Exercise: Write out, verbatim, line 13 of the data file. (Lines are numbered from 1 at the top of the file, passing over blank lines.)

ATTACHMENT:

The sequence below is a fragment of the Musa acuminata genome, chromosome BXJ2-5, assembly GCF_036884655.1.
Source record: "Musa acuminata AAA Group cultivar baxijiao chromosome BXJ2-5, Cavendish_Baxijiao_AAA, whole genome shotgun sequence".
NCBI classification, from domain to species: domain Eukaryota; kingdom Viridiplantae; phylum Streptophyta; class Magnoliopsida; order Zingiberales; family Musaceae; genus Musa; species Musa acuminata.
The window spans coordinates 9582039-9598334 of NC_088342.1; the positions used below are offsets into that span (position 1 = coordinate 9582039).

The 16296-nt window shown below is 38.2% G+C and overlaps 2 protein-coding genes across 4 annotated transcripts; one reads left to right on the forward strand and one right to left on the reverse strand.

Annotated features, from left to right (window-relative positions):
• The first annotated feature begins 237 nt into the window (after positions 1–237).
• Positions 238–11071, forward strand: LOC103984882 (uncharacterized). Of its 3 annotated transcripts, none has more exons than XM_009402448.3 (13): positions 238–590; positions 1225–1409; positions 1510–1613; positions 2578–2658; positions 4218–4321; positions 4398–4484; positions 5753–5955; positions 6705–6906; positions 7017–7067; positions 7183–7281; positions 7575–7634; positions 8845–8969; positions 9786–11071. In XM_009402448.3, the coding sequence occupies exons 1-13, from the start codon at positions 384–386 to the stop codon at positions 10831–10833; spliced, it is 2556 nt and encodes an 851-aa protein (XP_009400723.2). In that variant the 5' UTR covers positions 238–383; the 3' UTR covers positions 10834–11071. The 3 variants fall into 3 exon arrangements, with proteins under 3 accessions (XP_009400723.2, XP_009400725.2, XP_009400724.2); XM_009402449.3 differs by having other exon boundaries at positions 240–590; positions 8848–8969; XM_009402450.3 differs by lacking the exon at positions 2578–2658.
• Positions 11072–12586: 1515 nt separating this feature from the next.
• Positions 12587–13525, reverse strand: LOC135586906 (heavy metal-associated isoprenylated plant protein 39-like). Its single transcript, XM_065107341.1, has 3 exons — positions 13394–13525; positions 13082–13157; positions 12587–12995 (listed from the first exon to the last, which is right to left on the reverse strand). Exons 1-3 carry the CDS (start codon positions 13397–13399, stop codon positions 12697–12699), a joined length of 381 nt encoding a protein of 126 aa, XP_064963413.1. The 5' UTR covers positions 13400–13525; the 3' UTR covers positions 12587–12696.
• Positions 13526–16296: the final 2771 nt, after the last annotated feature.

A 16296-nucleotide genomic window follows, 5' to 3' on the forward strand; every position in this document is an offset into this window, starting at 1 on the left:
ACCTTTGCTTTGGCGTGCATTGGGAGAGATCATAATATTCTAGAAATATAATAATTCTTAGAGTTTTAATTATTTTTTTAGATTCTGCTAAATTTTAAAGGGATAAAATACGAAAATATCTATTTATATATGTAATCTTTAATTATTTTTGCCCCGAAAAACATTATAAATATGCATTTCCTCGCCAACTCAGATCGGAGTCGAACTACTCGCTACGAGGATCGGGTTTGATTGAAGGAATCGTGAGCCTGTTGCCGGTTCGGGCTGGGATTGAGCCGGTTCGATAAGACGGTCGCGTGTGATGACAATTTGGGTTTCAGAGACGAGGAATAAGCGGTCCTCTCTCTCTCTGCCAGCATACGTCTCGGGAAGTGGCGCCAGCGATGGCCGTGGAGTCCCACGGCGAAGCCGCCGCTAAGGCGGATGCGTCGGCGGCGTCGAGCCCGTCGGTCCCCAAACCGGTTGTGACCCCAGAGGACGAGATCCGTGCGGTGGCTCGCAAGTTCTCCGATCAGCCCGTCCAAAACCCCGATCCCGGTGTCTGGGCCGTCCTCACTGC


ACCTTTGCTTTGGCGTGCATTGGGAGAGATCATAATATTCTAGAAATATAATAATTCTTAGAGTTTTAATTATTTTTTTAGATTCTGCTAAATTTTAAAGGGATAAAATACGAAAATATCTATTTATATATGTAATCTTTAATTATTTTTGCCCCGAAAAACATTATAAATATGCATTTCCTCGCCAACTCAGATCGGAGTCGAACTACTCGCTACGAGGATCGGGTTTGATTGAAGGAATCGTGAGCCTGTTGCCGGTTCGGGCTGGGATTGAGCCGGTTCGATAAGACGGTCGCGTGTGATGACAATTTGGGTTTCAGAGACGAGGAATAAGCGGTCCTCTCTCTCTCTGCCAGCATACGTCTCGGGAAGTGGCGCCAGCGATGGCCGTGGAGTCCCACGGCGAAGCCGCCGCTAAGGCGGATGCGTCGGCGGCGTCGAGCCCGTCGGTCCCCAAACCGGTTGTGACCCCAGAGGACGAGATCCGTGCGGTGGCTCGCAAGTTCTCCGATCAGCCCGTCCAAAACCCCGATCCCGGTGTCTGGGCCGTCCTCACTGC